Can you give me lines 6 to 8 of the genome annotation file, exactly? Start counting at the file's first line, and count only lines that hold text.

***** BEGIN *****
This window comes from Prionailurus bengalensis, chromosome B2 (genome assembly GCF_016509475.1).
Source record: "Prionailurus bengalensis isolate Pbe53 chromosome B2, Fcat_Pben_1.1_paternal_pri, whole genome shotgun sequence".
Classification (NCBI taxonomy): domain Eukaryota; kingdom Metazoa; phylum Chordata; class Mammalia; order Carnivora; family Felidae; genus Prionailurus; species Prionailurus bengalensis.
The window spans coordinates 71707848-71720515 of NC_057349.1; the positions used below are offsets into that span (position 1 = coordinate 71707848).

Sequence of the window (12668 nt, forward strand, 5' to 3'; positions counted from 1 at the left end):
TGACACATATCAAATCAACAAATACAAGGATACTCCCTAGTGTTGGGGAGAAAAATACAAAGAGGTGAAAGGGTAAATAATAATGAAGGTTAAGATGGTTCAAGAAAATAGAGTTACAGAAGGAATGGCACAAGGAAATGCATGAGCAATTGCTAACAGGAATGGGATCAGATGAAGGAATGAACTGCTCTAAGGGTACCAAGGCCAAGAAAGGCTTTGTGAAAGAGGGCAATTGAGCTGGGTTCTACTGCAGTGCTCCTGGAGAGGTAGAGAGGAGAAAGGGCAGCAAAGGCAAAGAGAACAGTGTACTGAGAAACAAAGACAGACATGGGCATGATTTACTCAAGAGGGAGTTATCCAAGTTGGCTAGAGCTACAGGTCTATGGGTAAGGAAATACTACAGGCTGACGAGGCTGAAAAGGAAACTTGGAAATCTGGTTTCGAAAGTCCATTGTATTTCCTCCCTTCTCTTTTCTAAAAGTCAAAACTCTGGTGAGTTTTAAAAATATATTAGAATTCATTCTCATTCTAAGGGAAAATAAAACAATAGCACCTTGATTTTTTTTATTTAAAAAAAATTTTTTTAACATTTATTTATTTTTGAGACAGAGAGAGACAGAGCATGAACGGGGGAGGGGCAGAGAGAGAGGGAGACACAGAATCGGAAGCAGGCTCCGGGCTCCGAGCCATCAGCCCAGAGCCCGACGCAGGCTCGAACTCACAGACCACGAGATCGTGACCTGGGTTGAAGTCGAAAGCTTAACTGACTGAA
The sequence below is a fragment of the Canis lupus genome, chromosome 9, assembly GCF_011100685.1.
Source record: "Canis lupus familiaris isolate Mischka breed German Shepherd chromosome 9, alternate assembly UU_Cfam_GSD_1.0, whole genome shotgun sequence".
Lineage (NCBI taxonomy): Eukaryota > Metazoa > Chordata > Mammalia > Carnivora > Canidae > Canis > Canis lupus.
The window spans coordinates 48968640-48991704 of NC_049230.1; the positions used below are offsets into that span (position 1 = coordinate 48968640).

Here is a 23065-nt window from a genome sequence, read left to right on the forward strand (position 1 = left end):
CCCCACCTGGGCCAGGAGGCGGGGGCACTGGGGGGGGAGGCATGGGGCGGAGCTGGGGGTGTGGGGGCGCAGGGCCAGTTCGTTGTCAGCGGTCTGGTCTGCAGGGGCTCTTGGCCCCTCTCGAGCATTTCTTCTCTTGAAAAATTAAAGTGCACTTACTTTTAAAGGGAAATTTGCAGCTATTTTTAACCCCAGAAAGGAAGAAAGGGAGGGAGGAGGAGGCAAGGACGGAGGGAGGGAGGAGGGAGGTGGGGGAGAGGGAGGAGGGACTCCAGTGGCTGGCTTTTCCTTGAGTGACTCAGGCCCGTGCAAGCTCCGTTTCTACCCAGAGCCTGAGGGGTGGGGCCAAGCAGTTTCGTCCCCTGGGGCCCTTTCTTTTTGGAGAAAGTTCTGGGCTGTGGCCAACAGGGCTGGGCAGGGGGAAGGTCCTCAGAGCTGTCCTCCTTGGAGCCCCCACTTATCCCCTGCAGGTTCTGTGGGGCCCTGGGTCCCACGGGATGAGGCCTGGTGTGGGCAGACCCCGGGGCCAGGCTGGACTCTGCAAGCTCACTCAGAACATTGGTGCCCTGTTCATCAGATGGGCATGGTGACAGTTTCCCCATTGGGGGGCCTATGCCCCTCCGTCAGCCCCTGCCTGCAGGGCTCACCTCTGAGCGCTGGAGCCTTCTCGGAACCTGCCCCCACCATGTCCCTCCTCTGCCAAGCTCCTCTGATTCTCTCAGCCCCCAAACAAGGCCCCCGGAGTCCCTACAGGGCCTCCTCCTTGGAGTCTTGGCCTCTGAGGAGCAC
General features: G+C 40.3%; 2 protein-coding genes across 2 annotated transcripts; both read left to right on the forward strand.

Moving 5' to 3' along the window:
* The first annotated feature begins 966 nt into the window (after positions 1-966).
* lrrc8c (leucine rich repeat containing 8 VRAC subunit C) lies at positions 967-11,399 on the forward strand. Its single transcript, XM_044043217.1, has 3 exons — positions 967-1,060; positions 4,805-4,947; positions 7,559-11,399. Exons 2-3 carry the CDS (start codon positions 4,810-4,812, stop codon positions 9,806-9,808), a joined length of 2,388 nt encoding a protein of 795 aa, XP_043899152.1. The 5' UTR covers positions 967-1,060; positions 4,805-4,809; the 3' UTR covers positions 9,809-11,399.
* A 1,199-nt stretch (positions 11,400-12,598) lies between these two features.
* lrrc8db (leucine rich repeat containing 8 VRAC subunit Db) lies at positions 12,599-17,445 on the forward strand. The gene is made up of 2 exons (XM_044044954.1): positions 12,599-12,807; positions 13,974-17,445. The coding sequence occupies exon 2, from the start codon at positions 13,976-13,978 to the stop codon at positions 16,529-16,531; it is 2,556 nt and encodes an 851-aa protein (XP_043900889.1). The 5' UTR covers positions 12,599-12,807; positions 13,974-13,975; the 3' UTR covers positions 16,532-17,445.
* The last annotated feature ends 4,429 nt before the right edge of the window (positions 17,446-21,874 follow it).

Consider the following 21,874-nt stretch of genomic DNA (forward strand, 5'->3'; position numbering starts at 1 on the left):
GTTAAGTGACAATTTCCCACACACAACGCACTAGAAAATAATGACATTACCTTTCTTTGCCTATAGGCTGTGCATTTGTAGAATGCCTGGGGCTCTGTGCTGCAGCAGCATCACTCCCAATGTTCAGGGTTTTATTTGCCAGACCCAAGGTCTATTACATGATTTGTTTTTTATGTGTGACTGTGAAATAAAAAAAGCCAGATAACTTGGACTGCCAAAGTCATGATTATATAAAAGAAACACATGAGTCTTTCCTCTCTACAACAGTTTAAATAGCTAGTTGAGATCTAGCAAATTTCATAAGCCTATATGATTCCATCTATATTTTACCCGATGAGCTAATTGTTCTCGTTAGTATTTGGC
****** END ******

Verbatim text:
TGACACATATCAAATCAACAAATACAAGGATACTCCCTAGTGTTGGGGAGAAAAATACAAAGAGGTGAAAGGGTAAATAATAATGAAGGTTAAGATGGTTCAAGAAAATAGAGTTACAGAAGGAATGGCACAAGGAAATGCATGAGCAATTGCTAACAGGAATGGGATCAGATGAAGGAATGAACTGCTCTAAGGGTACCAAGGCCAAGAAAGGCTTTGTGAAAGAGGGCAATTGAGCTGGGTTCTACTGCAGTGCTCCTGGAGAGGTAGAGAGGAGAAAGGGCAGCAAAGGCAAAGAGAACAGTGTACTGAGAAACAAAGACAGACATGGGCATGATTTACTCAAGAGGGAGTTATCCAAGTTGGCTAGAGCTACAGGTCTATGGGTAAGGAAATACTACAGGCTGACGAGGCTGAAAAGGAAACTTGGAAATCTGGTTTCGAAAGTCCATTGTATTTCCTCCCTTCTCTTTTCTAAAAGTCAAAACTCTGGTGAGTTTTAAAAATATATTAGAATTCATTCTCATTCTAAGGGAAAATAAAACAATAGCACCTTGATTTTTTTTATTTAAAAAAAATTTTTTTAACATTTATTTATTTTTGAGACAGAGAGAGACAGAGCATGAACGGGGGAGGGGCAGAGAGAGAGGGAGACACAGAATCGGAAGCAGGCTCCGGGCTCCGAGCCATCAGCCCAGAGCCCGACGCAGGCTCGAACTCACAGACCACGAGATCGTGACCTGGGTTGAAGTCGAAAGCTTAACTGACTGAA
The sequence below is a fragment of the Canis lupus genome, chromosome 9, assembly GCF_011100685.1.
Source record: "Canis lupus familiaris isolate Mischka breed German Shepherd chromosome 9, alternate assembly UU_Cfam_GSD_1.0, whole genome shotgun sequence".